The mini pond
Ponds are also suitable for small spaces. Even if we’re talking about a balcony, you don’t have to miss out on the soothing effect of a mini natural habitat. Different materials can be used to house your mini pond, such as wood, clay, metal and plastic. As long as it’s sealed and not too small, it doesn’t matter what material you use. To be safe, you can always line the container with pond liner. Your mini pond should be able to hold 50 to 70 litres of water.
When choosing plants, it’s important that you select compact ones that don’t have deep roots. Use a planting basket for the plants. This means that the top of the soil will be covered by pebbles to prevent it from being washed away by the water. When placing the plant baskets in your mini pond, make sure they are barely covered with water. If the baskets are sitting too deep in the water, you can always raise them by placing them on top of a stone.
Don’t forget, a mini pond can quickly come to weigh more than 150 kg. Therefore, you should always make sure if the designated area can withstand the weight. The surface on which it’s going to be placed should also be level.
A pre-manufactured pond made out of plastic: the simplest type of garden pond
Once you’ve decided on what type of pond you would like, it’s time to decide on the material. Pre-manufactured ponds made out of plastic have the advantage of being relatively quick to install. You just have to dig out the correct-sized hole, cover the bottom with sand and other materials and insert the walls. It’s important that the hole fits the shape of the pond. When it comes down to it, you have the choice between two different types of material. Fibreglass basins (that is, containers made of reinforced plastic) or polyethylene moulds. These materials are usually thinner, smaller and can only hold up to 1,000 litres of water. In terms of prices, basins made of polyethylene can be purchased for under €100 at your local DIY store. The majority of them only have two depth zones, which means that the pond could potentially freeze over completely in the winter. Basins made out of fibreglass are thicker, more robust and are available in different colours. They usually consist of three depth zones and go up to approximately one metre deep. However, these tend not to have surface areas larger than five square metres.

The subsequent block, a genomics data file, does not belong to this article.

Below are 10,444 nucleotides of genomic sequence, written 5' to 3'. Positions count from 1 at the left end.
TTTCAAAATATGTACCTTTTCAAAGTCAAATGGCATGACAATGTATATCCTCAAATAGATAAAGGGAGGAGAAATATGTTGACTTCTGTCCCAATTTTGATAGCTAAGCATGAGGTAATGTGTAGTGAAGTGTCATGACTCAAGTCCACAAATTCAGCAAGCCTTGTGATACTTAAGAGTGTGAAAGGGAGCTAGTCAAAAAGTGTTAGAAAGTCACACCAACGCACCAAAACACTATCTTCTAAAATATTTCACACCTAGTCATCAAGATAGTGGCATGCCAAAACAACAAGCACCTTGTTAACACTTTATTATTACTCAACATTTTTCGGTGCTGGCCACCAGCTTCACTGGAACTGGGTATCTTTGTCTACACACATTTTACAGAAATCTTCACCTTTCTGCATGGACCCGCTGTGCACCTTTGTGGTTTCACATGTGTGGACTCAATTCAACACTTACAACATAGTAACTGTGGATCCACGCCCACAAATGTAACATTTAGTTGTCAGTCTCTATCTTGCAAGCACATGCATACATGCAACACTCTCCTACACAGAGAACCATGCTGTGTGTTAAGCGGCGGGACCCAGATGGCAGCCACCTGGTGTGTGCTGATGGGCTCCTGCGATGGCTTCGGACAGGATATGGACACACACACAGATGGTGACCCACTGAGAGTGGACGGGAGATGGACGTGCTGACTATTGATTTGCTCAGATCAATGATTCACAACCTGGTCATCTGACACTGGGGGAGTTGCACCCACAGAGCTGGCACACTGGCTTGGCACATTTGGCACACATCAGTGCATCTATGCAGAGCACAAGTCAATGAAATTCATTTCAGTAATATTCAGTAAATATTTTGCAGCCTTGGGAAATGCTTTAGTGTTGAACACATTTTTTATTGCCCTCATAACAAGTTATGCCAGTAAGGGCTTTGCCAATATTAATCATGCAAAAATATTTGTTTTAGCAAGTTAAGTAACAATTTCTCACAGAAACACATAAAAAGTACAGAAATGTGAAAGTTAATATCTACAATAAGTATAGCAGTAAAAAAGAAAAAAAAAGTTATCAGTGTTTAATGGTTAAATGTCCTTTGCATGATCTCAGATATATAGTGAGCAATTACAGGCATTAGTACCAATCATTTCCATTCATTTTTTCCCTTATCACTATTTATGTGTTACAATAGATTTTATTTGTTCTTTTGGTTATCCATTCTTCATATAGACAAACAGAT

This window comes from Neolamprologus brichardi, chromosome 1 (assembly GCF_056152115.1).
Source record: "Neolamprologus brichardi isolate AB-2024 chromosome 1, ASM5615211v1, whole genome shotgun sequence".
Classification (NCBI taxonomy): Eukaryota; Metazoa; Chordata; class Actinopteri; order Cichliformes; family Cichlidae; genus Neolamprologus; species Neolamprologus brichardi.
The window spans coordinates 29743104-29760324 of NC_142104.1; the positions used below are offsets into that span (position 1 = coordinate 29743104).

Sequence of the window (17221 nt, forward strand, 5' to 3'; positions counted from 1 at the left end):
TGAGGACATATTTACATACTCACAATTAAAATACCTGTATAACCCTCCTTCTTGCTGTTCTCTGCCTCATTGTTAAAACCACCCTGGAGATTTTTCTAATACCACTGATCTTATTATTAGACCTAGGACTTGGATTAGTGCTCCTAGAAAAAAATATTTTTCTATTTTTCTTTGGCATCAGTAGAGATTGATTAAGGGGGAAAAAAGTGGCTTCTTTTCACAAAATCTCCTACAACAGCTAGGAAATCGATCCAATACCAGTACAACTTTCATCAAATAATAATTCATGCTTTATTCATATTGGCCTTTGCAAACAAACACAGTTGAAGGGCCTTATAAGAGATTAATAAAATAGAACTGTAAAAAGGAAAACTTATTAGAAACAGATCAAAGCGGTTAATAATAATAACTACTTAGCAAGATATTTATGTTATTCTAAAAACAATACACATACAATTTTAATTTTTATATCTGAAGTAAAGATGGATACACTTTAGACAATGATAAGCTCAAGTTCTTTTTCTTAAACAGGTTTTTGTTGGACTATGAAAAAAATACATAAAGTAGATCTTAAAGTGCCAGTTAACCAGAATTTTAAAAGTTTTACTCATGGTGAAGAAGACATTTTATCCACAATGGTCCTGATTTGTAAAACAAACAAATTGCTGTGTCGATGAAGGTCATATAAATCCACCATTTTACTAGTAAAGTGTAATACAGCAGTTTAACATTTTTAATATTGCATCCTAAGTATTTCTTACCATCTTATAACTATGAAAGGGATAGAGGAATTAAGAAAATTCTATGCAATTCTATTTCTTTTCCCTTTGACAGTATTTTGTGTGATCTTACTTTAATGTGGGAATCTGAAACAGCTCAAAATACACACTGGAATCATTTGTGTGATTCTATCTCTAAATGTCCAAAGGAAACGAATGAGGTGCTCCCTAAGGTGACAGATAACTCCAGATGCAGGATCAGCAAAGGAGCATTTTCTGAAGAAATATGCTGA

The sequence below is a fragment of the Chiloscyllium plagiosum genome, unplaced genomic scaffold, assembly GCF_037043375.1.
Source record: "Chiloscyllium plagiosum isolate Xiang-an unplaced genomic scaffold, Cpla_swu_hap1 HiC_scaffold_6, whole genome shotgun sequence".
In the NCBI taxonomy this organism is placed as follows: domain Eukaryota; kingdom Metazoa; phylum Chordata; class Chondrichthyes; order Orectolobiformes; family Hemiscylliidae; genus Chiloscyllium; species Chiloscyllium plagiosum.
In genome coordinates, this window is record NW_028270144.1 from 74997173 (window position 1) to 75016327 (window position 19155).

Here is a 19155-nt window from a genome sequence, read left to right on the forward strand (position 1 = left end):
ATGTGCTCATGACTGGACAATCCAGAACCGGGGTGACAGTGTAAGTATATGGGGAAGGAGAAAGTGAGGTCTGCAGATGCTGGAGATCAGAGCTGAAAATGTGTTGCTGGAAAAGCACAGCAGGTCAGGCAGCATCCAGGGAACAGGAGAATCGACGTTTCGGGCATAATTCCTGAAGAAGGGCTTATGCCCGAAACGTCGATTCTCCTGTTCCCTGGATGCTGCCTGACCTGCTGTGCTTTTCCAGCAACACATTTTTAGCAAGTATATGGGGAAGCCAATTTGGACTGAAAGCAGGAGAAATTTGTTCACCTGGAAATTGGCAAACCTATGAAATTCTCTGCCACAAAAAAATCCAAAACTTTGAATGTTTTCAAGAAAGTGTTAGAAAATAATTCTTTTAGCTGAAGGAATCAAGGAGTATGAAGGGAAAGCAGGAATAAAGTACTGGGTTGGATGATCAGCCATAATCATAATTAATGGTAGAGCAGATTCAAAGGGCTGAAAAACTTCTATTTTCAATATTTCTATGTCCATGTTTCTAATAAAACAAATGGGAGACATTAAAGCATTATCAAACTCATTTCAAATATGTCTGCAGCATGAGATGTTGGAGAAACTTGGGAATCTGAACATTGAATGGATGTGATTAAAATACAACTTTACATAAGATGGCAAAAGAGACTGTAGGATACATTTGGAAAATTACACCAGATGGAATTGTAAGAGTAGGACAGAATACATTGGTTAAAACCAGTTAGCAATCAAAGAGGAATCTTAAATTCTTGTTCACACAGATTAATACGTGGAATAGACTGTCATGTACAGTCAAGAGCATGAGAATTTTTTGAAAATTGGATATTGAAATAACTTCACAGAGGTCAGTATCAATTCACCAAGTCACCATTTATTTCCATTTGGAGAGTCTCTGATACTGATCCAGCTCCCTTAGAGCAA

A pond made with pond liner: the classic garden pond
The biggest advantage of creating a garden pond with pond liner is that you have complete flexibility. Even larger basins can be easily lined with pond liner and are easier to fill with plants than with ready-made basins. Make sure to pay attention to the quality of what you buy. You can determine whether the liner is of a high quality if it is resistant to UV rays, can withstand the pressure of roots, can easily handle temperature fluctuations and is suitable for fish. The material should be at least one millimetre thick. The major disadvantage with this type of garden pond is the amount of planning necessary because every area of your own creation has to be specifically planned out. That’s why ready-made basins require much less work. By the way, the pond liner version is not necessarily cheaper than a plastic basin.
Cement pond: the most durable version of the garden pond
The concrete garden pond is definitely the most durable version. Its benefits are felt once it’s all ready. That’s because there’s no better option for the garden in terms of durability. Laying the cement, however, is a complex, cost-intensive process. Once the hole has been dug out, the walls are first laid with concrete, shuttered and then sealed with a final layer of concrete. Unlike with the pond liner, animals can’t damage the concrete wall, which stops your garden from turning into the set of an aquatic disaster film. One drawback is that it’s hard to make any changes once the concrete pond has been constructed.
Plants that enrichen any garden pond.